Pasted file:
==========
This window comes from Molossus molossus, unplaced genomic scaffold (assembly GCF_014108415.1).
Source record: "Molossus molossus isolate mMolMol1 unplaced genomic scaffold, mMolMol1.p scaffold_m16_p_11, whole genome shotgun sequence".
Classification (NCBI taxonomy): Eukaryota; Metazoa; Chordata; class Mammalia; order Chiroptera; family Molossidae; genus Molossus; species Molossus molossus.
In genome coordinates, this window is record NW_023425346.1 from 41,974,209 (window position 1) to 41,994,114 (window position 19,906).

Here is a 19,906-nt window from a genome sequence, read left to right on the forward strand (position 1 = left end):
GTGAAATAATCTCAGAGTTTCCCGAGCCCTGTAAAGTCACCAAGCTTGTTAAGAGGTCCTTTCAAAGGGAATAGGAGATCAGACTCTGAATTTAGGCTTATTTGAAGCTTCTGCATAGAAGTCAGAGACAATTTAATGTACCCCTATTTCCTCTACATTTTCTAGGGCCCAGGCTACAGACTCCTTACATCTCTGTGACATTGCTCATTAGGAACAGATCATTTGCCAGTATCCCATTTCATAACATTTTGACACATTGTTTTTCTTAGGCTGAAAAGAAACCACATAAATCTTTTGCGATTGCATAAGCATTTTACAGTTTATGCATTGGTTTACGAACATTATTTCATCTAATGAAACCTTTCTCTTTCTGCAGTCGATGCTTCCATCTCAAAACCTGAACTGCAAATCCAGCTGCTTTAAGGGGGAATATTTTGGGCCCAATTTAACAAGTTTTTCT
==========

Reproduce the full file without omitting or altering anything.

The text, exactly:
This window comes from Molossus molossus, unplaced genomic scaffold (assembly GCF_014108415.1).
Source record: "Molossus molossus isolate mMolMol1 unplaced genomic scaffold, mMolMol1.p scaffold_m16_p_11, whole genome shotgun sequence".
Classification (NCBI taxonomy): Eukaryota; Metazoa; Chordata; class Mammalia; order Chiroptera; family Molossidae; genus Molossus; species Molossus molossus.
In genome coordinates, this window is record NW_023425346.1 from 41,974,209 (window position 1) to 41,994,114 (window position 19,906).

Here is a 19,906-nt window from a genome sequence, read left to right on the forward strand (position 1 = left end):
GTGAAATAATCTCAGAGTTTCCCGAGCCCTGTAAAGTCACCAAGCTTGTTAAGAGGTCCTTTCAAAGGGAATAGGAGATCAGACTCTGAATTTAGGCTTATTTGAAGCTTCTGCATAGAAGTCAGAGACAATTTAATGTACCCCTATTTCCTCTACATTTTCTAGGGCCCAGGCTACAGACTCCTTACATCTCTGTGACATTGCTCATTAGGAACAGATCATTTGCCAGTATCCCATTTCATAACATTTTGACACATTGTTTTTCTTAGGCTGAAAAGAAACCACATAAATCTTTTGCGATTGCATAAGCATTTTACAGTTTATGCATTGGTTTACGAACATTATTTCATCTAATGAAACCTTTCTCTTTCTGCAGTCGATGCTTCCATCTCAAAACCTGAACTGCAAATCCAGCTGCTTTAAGGGGGAATATTTTGGGCCCAATTTAACAAGTTTTTCT